US Treasury to hit debt limit by October. What if pols can't reach a deal?

Republicans and Democrats appear light-years apart on an agreement to raise the national debt limit, which the US could hit by mid-October. That leaves just weeks to move each side off its opening stance.

By , Staff writer

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    The Capitol is seen after final votes were cast and members of Congress departed for a five-week recess, in Washington, Friday, Aug. 2, 2013. With few accomplishments in the divided 113th Congress, the next big battle is over the budget. Politicians appear light-years apart on an agreement to raise the national debt limit, which the US could hit by mid-October.
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The dynamics of the partisan rift over budget matters have suddenly changed, gaining new urgency thanks to a determination by the US Treasury that it will run up against its borrowing limit by mid-October.

That’s coming up quickly, moving debate over this Congress-imposed cap on the national debt onto the legislative calendar right alongside a parallel debate in Congress about approving a budget for the new fiscal year that starts Oct. 1.

Right now, Republicans and Democrats appear light-years apart. Many conservative lawmakers are pushing to link a hike in the debt limit with plans for new spending cuts.

Recommended: How much do you know about US entitlement programs? Take our quiz.

President Obama says raising the borrowing cap is simply a matter of allowing already-approved federal spending to occur – not something that should become a bargaining chip in budget talks.

What if Republicans and Democrats can’t agree on a debt-limit hike?

According to Treasury Secretary Jacob Lew, the government would run up against the current ceiling – a national debt of $16.7 trillion.

The economic implications are large.

Failure to raise the debt ceiling could throw the US government into a position of being unable to meet its financial obligations – a position that many investors would view as a debt default. It could prompt a credit-rating downgrade. It would affect millions of Americans as routine payments for things like military salaries or Medicare stalled or slowed.

And beyond that, a debt-limit impasse could slow an already tepid economic recovery by damaging the confidence of businesses, investors, and consumers.

Some of this is known because we’ve seen the movie before.

The last time the US ran up to the borrowing limit was in 2011. Congress raised the cap, but only after going so close to the brink of default that Standard & Poor's downgraded the government's debt.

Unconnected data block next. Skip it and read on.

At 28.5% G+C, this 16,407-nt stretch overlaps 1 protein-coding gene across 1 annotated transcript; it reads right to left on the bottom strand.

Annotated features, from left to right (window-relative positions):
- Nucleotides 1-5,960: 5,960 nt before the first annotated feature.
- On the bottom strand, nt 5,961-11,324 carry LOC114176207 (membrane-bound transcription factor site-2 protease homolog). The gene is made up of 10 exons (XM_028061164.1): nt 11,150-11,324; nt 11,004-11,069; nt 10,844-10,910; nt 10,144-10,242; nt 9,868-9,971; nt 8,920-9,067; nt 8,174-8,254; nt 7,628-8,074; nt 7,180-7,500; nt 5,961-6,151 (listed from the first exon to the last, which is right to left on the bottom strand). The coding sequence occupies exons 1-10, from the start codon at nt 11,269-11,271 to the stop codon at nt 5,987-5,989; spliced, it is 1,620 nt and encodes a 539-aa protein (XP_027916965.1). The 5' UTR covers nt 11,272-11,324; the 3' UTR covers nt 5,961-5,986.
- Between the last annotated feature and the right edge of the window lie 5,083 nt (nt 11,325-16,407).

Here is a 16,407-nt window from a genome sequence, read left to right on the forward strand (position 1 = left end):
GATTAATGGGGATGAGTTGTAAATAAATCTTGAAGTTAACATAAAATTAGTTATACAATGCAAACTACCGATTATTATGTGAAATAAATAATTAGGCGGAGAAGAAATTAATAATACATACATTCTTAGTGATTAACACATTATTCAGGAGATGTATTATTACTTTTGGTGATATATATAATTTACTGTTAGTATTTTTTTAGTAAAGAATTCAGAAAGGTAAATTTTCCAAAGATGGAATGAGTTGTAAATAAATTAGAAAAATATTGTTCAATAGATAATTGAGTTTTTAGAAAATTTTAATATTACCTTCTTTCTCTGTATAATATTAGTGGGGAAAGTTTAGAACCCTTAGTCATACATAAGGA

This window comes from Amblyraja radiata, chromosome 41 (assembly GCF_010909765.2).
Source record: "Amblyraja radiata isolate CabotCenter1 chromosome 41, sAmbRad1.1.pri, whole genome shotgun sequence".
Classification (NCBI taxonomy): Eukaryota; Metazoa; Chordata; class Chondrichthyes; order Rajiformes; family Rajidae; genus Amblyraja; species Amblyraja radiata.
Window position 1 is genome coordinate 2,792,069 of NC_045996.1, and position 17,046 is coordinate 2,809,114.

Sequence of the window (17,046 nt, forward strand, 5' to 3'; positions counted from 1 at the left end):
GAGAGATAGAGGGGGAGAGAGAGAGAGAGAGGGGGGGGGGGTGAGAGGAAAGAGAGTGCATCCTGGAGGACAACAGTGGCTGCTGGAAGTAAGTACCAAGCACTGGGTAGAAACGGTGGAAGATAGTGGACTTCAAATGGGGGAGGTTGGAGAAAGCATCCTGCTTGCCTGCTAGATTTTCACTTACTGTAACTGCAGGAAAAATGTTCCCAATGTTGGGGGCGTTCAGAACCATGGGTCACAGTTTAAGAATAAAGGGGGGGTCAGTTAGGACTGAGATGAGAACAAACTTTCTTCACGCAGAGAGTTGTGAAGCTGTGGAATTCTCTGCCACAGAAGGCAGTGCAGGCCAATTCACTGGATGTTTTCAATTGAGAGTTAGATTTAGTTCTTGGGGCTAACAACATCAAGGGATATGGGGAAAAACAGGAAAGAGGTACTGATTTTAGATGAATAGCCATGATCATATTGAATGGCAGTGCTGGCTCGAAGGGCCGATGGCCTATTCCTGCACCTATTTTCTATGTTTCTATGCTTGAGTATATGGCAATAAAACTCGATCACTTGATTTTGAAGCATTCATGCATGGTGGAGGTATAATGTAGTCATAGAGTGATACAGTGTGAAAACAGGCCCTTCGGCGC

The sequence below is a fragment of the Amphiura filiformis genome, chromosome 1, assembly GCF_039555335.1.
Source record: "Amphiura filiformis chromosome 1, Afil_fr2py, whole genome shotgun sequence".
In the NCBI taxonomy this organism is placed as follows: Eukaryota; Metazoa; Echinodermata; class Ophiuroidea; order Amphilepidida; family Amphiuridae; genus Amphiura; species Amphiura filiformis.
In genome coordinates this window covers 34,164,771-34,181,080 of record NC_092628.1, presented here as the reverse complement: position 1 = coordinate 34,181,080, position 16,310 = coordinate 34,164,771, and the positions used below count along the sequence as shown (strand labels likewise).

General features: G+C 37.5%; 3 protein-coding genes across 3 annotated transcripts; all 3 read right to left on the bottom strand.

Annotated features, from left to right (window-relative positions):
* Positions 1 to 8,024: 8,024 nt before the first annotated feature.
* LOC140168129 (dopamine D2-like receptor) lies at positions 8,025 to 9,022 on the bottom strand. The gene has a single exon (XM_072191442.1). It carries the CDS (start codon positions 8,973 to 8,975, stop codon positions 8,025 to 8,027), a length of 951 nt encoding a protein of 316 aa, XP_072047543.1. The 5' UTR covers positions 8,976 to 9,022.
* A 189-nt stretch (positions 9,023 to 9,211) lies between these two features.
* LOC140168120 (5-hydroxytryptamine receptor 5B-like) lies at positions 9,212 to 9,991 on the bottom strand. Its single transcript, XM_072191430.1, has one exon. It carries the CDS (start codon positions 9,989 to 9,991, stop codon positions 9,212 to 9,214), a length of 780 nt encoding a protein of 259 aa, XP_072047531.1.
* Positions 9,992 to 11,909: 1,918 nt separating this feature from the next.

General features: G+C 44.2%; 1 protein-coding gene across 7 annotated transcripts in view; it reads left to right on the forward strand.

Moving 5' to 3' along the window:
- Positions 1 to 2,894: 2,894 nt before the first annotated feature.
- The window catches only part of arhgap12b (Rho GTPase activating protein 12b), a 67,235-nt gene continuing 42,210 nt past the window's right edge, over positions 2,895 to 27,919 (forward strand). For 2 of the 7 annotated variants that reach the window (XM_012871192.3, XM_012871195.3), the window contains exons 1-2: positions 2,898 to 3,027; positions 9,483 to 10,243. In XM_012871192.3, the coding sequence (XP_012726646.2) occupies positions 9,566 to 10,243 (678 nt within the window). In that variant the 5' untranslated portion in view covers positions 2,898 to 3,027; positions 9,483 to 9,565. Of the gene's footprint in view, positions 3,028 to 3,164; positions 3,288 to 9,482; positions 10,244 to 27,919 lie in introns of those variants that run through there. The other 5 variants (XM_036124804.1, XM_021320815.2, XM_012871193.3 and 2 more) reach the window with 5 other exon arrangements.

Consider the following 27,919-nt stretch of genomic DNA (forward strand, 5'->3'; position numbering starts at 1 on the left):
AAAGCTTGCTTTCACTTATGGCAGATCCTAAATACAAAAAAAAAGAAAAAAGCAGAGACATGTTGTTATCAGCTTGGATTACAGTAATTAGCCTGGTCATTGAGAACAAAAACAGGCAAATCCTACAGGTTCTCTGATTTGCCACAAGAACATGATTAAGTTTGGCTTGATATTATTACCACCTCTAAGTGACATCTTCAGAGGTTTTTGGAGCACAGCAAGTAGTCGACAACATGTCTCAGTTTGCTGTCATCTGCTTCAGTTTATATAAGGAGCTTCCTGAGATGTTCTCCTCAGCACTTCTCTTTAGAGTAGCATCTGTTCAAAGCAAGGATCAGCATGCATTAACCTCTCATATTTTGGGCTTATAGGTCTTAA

The stock market showed significant jitters, and consumer confidence took a big hit.

That was all without any actual failure to raise the cap.

A debt downgrade, in effect, makes Treasury borrowing more expensive because investors view government bonds as riskier. And in the 2011 case, the doubts were about political will of a divided Congress, not about fundamental capacity of the US economy to fund government debts.

This time around, as last time, many Republicans in Congress view the debt limit as a bargaining chip. At a time when the national debt is already sky high, they argue, the cap should be raised only in tandem with significant moves toward future fiscal discipline.

“I understand we have to raise the debt limit one more time, but let’s not raise the debt limit until we have a plan in place that begins to bring our budgets into balance over the next decade,” Sen. Marco Rubio (R) of Florida said in a statement released Tuesday.

He said the US needs “to confront this debt problem once and for all so that our economy can get growing again, so that our middle class can get strengthened again and so that America can be better off.”

Some Republicans also want to focus the fiscal debate around their effort to "defund" Mr. Obama's Affordable Care Act. Sen. Ted Cruz of Texas is a champion of this goal, as is Senator Rubio, according to news reports. But some Republicans balk at the idea of trying to link a key fiscal vote – like the debt ceiling – to "Obamacare." 

Obama administration officials this week have laid down an opposing marker, saying the debt ceiling should be raised without discussions or negotiations.

“Let me reiterate what our position is, and it is unequivocal: We will not negotiate with Republicans in Congress over Congress's responsibility to pay the bills that Congress has racked up – period,” White House spokesman Jay Carney said Monday. “We have never defaulted and we must never default.”

The question of Obamacare funding could also come up in the other fiscal debate – separate from the debt limit – over the budget and federal spending authority for the next year.

Congress’s current spending authority is set to run out on Oct. 1, the start of a new fiscal year. Think of it this way: The budget debate authorizes the government to spend, and raising the debt cap is a bit like raising a credit-card limit.

That’s important because, as federal budgets are currently framed, ordinary tax revenue doesn’t come close to paying all the bills.

Republicans say Obama and the Democrats are resisting prudent steps to restrain the growth of federal spending. The president, in response, said this week that Republicans are being “penny wise and pound foolish” in trying to cut economically useful investments such as in education and science.

With the Treasury’s mid-October date-of-reckoning coming up, stay tuned for an interesting next few weeks of fiscal debate.

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